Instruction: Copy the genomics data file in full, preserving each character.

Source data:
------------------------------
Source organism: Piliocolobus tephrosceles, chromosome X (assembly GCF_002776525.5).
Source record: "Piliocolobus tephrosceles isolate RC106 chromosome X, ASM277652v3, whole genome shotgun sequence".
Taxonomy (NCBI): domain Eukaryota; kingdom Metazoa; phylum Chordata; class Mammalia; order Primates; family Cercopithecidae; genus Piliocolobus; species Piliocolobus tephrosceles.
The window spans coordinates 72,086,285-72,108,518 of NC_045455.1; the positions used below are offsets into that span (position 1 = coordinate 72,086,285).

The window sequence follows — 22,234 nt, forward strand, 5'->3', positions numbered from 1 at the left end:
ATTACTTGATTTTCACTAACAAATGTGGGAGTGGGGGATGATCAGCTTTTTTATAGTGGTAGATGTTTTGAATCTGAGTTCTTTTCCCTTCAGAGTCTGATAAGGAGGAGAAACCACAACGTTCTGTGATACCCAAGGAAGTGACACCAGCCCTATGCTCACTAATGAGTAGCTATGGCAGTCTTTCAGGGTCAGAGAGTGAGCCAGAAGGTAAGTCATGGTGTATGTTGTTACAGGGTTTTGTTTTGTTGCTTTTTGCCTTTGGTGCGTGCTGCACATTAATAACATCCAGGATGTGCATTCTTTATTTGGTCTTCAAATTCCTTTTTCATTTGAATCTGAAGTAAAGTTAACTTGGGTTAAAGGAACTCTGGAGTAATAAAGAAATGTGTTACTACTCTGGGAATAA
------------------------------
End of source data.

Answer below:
Source organism: Piliocolobus tephrosceles, chromosome X (assembly GCF_002776525.5).
Source record: "Piliocolobus tephrosceles isolate RC106 chromosome X, ASM277652v3, whole genome shotgun sequence".
Taxonomy (NCBI): domain Eukaryota; kingdom Metazoa; phylum Chordata; class Mammalia; order Primates; family Cercopithecidae; genus Piliocolobus; species Piliocolobus tephrosceles.
The window spans coordinates 72,086,285-72,108,518 of NC_045455.1; the positions used below are offsets into that span (position 1 = coordinate 72,086,285).

The window sequence follows — 22,234 nt, forward strand, 5'->3', positions numbered from 1 at the left end:
ATTACTTGATTTTCACTAACAAATGTGGGAGTGGGGGATGATCAGCTTTTTTATAGTGGTAGATGTTTTGAATCTGAGTTCTTTTCCCTTCAGAGTCTGATAAGGAGGAGAAACCACAACGTTCTGTGATACCCAAGGAAGTGACACCAGCCCTATGCTCACTAATGAGTAGCTATGGCAGTCTTTCAGGGTCAGAGAGTGAGCCAGAAGGTAAGTCATGGTGTATGTTGTTACAGGGTTTTGTTTTGTTGCTTTTTGCCTTTGGTGCGTGCTGCACATTAATAACATCCAGGATGTGCATTCTTTATTTGGTCTTCAAATTCCTTTTTCATTTGAATCTGAAGTAAAGTTAACTTGGGTTAAAGGAACTCTGGAGTAATAAAGAAATGTGTTACTACTCTGGGAATAA